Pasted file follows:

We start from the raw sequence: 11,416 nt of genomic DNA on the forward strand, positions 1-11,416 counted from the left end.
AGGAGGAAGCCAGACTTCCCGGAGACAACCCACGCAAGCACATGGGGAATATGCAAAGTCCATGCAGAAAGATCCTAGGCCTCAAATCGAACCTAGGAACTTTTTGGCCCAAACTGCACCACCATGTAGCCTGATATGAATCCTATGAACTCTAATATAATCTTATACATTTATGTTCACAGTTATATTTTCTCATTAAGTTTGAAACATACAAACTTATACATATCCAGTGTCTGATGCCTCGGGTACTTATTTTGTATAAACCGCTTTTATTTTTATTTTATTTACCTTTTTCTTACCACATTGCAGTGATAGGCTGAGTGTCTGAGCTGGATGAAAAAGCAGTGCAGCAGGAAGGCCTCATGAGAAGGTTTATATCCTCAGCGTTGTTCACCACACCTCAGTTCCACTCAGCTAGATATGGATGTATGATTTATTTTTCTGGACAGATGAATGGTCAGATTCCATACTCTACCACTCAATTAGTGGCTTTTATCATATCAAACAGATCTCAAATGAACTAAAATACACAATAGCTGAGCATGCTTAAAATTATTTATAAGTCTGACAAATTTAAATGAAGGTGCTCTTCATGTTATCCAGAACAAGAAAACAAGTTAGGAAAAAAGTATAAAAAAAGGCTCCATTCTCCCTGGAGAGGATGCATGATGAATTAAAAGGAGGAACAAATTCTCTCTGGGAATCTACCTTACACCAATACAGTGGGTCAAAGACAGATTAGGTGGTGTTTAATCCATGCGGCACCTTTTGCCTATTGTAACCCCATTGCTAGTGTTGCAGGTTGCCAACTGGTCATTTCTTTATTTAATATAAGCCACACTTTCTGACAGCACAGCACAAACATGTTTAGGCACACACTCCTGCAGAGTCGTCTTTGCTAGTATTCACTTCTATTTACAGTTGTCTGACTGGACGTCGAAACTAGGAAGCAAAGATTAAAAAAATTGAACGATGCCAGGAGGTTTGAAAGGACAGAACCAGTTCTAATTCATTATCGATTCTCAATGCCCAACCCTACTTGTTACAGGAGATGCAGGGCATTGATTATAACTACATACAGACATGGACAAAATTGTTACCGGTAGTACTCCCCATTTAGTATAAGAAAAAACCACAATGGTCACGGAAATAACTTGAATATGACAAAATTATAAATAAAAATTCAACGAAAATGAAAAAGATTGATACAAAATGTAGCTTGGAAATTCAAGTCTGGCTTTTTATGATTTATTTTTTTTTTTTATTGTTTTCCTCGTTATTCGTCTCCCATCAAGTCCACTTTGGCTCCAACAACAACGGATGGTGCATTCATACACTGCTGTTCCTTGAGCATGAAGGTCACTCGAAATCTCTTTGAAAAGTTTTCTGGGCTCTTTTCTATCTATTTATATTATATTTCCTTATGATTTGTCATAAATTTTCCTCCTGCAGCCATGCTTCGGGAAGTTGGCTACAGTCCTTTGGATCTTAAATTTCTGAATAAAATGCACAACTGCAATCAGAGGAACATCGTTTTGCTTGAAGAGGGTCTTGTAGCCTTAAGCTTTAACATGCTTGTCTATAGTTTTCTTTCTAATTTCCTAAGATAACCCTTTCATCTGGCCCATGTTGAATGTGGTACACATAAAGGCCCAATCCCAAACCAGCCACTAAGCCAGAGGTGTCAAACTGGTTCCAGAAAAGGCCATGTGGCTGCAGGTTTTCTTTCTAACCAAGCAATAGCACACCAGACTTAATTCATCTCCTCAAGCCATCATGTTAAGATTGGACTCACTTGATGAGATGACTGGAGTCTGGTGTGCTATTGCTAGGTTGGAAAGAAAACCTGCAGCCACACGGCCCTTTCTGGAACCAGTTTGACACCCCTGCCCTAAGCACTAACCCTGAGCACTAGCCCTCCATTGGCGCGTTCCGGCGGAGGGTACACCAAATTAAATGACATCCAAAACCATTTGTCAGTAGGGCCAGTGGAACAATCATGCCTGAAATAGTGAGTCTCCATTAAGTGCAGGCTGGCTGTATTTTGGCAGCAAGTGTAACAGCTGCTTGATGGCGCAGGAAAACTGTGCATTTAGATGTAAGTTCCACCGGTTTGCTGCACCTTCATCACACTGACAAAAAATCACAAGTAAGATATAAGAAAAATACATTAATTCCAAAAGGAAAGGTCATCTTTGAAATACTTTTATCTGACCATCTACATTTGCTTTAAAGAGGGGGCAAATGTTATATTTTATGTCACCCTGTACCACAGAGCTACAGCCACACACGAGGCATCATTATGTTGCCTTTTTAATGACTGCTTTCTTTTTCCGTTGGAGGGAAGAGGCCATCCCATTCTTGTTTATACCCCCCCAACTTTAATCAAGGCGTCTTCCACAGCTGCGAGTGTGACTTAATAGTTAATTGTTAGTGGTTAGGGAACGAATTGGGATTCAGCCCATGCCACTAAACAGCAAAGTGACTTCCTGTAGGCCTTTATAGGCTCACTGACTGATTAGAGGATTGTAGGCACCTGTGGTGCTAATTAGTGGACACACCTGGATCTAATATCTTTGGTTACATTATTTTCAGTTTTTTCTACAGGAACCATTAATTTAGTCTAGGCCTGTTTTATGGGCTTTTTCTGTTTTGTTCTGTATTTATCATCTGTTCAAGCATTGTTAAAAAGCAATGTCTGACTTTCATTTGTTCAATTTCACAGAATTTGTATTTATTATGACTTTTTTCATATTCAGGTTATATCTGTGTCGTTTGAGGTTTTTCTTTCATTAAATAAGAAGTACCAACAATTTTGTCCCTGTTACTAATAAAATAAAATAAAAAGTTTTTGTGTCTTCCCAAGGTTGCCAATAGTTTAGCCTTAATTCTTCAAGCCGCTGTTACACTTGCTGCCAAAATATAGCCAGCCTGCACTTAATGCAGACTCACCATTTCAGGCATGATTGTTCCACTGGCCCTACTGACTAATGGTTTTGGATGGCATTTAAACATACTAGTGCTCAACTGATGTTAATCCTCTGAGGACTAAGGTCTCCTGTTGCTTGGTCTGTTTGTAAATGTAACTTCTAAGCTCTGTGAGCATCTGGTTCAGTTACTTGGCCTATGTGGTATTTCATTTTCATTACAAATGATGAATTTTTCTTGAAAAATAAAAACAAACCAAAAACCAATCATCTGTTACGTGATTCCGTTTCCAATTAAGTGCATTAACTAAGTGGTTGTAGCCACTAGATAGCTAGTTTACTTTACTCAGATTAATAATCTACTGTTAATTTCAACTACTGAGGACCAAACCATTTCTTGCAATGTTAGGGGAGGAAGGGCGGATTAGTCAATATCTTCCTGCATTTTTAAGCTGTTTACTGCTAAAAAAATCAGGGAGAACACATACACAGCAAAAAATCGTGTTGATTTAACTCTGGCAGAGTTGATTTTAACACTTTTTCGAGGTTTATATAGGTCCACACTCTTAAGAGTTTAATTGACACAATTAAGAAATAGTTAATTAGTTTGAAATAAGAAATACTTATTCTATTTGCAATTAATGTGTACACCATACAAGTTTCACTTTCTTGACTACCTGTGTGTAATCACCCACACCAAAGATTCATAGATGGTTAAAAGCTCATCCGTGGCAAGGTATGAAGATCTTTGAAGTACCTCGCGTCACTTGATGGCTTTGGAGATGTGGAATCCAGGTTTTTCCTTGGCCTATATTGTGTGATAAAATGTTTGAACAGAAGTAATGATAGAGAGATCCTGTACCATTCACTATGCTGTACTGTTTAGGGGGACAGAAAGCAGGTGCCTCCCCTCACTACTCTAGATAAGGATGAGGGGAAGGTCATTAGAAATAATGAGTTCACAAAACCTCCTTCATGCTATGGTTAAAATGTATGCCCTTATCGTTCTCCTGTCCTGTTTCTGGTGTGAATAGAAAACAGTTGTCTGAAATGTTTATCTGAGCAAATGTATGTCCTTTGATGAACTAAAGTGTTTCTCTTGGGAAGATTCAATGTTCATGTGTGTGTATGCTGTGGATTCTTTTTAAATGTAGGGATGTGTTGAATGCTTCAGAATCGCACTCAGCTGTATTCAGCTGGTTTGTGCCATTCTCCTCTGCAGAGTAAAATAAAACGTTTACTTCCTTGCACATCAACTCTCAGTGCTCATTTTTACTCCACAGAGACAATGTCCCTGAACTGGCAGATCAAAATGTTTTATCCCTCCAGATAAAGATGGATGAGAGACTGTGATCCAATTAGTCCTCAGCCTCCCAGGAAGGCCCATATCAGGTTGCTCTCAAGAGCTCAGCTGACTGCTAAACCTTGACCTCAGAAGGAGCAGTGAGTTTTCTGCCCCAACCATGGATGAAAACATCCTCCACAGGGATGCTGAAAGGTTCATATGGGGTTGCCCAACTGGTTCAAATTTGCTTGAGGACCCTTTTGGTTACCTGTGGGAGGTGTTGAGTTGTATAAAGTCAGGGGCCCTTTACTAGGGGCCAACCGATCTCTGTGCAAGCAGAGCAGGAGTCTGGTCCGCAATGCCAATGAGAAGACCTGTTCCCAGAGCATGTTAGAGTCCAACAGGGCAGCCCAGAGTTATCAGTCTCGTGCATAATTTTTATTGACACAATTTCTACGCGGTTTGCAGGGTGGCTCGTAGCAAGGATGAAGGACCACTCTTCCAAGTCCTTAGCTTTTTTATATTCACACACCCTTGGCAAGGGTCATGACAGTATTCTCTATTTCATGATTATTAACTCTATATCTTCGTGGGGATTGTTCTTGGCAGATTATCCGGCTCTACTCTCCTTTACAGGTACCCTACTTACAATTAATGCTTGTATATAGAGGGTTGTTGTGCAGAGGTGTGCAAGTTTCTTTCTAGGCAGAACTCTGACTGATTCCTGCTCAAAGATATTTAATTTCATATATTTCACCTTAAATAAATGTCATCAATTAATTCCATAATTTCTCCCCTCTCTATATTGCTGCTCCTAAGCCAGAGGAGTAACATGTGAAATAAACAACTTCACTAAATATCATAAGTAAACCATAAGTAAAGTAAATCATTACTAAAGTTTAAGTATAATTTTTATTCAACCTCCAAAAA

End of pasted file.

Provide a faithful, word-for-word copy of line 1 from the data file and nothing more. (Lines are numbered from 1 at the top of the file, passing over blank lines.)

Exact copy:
We start from the raw sequence: 11,416 nt of genomic DNA on the forward strand, positions 1-11,416 counted from the left end.